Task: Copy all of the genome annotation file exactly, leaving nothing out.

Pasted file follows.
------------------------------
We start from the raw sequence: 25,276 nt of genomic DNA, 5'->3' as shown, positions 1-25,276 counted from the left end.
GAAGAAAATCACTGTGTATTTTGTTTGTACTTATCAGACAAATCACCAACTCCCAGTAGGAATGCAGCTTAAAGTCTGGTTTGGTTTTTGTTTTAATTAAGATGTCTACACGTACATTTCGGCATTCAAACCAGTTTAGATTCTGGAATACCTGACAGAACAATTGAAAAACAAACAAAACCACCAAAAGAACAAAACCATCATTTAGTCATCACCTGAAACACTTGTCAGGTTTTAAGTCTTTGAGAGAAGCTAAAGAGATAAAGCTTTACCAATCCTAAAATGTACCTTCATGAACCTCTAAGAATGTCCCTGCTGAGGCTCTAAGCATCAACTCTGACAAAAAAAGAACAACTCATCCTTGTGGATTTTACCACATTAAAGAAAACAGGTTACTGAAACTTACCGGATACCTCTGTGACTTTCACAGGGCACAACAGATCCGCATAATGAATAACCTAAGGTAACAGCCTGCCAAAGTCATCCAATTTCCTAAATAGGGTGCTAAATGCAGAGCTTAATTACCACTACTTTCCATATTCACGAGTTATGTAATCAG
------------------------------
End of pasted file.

We start from the raw sequence: 25,276 nt of genomic DNA, 5'->3' as shown, positions 1-25,276 counted from the left end.
GAAGAAAATCACTGTGTATTTTGTTTGTACTTATCAGACAAATCACCAACTCCCAGTAGGAATGCAGCTTAAAGTCTGGTTTGGTTTTTGTTTTAATTAAGATGTCTACACGTACATTTCGGCATTCAAACCAGTTTAGATTCTGGAATACCTGACAGAACAATTGAAAAACAAACAAAACCACCAAAAGAACAAAACCATCATTTAGTCATCACCTGAAACACTTGTCAGGTTTTAAGTCTTTGAGAGAAGCTAAAGAGATAAAGCTTTACCAATCCTAAAATGTACCTTCATGAACCTCTAAGAATGTCCCTGCTGAGGCTCTAAGCATCAACTCTGACAAAAAAAGAACAACTCATCCTTGTGGATTTTACCACATTAAAGAAAACAGGTTACTGAAACTTACCGGATACCTCTGTGACTTTCACAGGGCACAACAGATCCGCATAATGAATAACCTAAGGTAACAGCCTGCCAAAGTCATCCAATTTCCTAAATAGGGTGCTAAATGCAGAGCTTAATTACCACTACTTTCCATATTCACGAGTTATGTAATCAG